A charming animation directed by Csaba Gellár of a poem for children by Hungarian author Zsolt Miklya. Attila Bárdos was the animator. This is one of a series of animated children’s poems produced by József Fülöp as a part of a project from MOME Animation, “one of the defining creative workshops and intellectual centres of Hungarian animation.” They all (?) popped up on the MOME Anim Vimeo site five days ago (though Gellár had shared the above version of his film 11 months earlier).
Naomi van Niekerk‘s animation of a poem by Ronelda Kamfer. Like the Grand Prize winner What about the law, this was on the shortlist for the 2016 Weimar Poetry Film Awards. Both films were produced as part of a series of animated poetry shorts in Afrikaans called Filmverse, headed up by Diek Grobler under the aegis of the ATKV (Afrikaans Language and Culture Association). Here’s how Google Translate renders the website’s description of the project:
Classical poetry and the work of contemporary poets are used to create a “visual anthology” in which a dialogue is created between word and image. Each animation film is accompanied by its own soundtrack in which the poem is read among others. The end product is a DVD of about 30 minutes with the twelve animation films on which are displayed as a separate production. The DVD playback is accompanied by an exhibition of posters of each of the twelve animation films.
Die Jury des 1. Weimarer Poetryfilm-Preises, bestehend aus der Erfurter Dichterin Nancy Hünger, dem Leiter des ZEBRA Poetryfilm-Festivals (Berlin/Münster) Thomas Zandegiacomo Del Bel sowie dem Wiener Filmemacher Hubert Sielecki wählte den südafrikanischen Beitrag WHAT ABOUT THE LAW (2014, 3:14 min) zum Sieger des mit 1000,- € dotierten Jurypreises. Regie führte der südafrikanische Animationskünstler Charles Badenhorst; das dem Film zugrundeliegende Gedicht verfasste der südafrikanische Autor Adam Small.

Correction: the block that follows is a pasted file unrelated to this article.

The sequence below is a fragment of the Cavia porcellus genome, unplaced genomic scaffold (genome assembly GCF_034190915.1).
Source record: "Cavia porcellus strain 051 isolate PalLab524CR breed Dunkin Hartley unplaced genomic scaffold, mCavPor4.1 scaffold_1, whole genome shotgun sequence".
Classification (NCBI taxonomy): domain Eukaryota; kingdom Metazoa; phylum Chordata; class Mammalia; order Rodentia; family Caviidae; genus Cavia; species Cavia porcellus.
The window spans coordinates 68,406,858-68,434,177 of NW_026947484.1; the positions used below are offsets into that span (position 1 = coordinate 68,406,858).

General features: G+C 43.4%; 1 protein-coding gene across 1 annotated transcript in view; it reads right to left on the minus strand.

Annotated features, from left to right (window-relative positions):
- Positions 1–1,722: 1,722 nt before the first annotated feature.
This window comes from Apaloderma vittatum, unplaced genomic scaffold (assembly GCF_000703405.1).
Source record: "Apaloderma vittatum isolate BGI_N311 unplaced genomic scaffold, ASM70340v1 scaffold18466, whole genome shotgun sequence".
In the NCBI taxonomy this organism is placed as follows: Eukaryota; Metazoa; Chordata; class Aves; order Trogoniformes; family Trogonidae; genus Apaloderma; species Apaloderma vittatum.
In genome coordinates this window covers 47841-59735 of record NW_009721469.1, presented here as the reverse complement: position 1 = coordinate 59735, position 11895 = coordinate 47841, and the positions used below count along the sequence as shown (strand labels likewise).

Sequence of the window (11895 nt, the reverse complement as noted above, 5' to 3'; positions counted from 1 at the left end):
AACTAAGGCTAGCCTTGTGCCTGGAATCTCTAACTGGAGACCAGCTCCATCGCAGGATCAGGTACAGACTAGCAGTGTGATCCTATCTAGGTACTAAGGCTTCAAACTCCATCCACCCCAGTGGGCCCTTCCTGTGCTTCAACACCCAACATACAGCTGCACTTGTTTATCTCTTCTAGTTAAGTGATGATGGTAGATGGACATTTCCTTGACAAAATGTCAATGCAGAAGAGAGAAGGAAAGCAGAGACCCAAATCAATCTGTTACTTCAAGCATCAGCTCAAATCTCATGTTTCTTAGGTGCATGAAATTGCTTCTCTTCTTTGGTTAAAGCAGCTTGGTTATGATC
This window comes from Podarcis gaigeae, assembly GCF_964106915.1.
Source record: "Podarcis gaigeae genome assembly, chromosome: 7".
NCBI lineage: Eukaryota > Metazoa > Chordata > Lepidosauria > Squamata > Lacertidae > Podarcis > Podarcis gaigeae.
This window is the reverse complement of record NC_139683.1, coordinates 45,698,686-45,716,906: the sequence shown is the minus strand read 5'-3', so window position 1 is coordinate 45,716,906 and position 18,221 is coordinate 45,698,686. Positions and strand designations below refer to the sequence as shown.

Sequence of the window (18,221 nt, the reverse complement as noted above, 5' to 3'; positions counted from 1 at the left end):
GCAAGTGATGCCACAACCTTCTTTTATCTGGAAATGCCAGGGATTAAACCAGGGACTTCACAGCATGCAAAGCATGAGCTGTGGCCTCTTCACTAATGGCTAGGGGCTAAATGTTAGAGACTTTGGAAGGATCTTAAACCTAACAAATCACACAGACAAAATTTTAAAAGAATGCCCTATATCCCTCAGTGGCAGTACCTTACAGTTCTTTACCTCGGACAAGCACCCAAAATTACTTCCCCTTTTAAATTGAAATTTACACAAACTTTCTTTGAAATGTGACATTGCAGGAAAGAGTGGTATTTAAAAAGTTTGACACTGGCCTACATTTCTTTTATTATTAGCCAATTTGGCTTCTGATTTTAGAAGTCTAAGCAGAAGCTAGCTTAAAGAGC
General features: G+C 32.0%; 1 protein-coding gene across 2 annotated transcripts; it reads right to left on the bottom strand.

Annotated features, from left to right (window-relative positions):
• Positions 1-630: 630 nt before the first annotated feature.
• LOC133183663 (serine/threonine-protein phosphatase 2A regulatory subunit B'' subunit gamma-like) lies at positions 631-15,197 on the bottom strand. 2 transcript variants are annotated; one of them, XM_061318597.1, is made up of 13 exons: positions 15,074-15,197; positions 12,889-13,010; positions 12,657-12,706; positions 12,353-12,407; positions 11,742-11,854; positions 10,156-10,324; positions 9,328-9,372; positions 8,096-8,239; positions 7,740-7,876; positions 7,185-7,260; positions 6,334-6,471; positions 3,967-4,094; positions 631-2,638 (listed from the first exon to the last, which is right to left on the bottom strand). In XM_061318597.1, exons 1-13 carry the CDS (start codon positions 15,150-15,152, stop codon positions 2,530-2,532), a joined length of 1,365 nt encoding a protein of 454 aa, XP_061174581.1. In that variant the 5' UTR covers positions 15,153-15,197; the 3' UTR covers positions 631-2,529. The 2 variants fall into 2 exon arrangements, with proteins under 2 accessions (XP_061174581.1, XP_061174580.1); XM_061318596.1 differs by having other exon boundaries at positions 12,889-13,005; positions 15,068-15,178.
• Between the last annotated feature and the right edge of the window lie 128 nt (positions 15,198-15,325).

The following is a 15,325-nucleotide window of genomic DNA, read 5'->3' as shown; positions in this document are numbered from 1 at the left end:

The Audience Award went to Steel and Air, a film based on a poem by John Ashbery directed by Chris and Nick Libbey and commissioned by Motionpoems, which I shared back in March. The full list of nominees is on the Poetryfilmkanal website.
The latest poetry animation by artist (and Moving Poems Magazine columnist) Cheryl Gross illustrates a poem by her long-time collaborator Nicelle Davis. Additional credits include “Voice: Robert Fisher, Music: David Michael Curry, Performed by: Willard Grant Conspiracy.” Cheryl’s succinct description is also worth quoting:
This video poem tells of the emotional impact that terrorist drills, conducted by police, have on a non affluent community.
A powerful, affecting poem. I like how the viewer/listener gradually comes to understand that what originally seemed like surrealist hyperbole is in fact all too real — though Cheryl’s drawings keep our attention focused on just how wrong and bizarre it is.
Both poem and concept are credited to the Slovakian poet Eleni Cay; animation and score are the work of beyon wren moor of the ecofeminist film and theater production company LoveHoldLetGo (which has apparently let go of its former domain, loveholdletgo.com). The YouTube description also notes that “Intertwined was shortlisted for the Elbow Room Prize 2015 and for the Ó Bhéal International Poetry-Film Competition 2015.”
The latest addition to UK poet (and Liberated Words festival co-creator) Lucy English’s Book of Hours project comes from the U.S. artist (and Moving Poems Magazine columnist) Cheryl Gross. Her usual “Dr. Seuss on crack” approach to animation makes a great fit for the poem’s wry take on motherhood, I thought.
Incidentally, I believe that the call for filmmakers to contribute to the project is still open, if anyone’s interested.
Ted Hughes reads “The Door,” “Crow’s Vanity,” and “Crow Hears Fate Knock on the Door”—three poems from his 1970 tour de force Crow—in this stunning animation produced and directed by Yoav Segal. The other animators were Alasdair Beckett King, Nandita Jain, and Aindri Chakraborty; Leafcutter John was the composer and Holly Waddington the art director. See Vimeo for the full credits, which include this note: “The material started life as part of the Handspring UK theatrical production ‘CROW’.” Segal has uploaded a theatre clip from that production, which is interesting for comparison’s sake: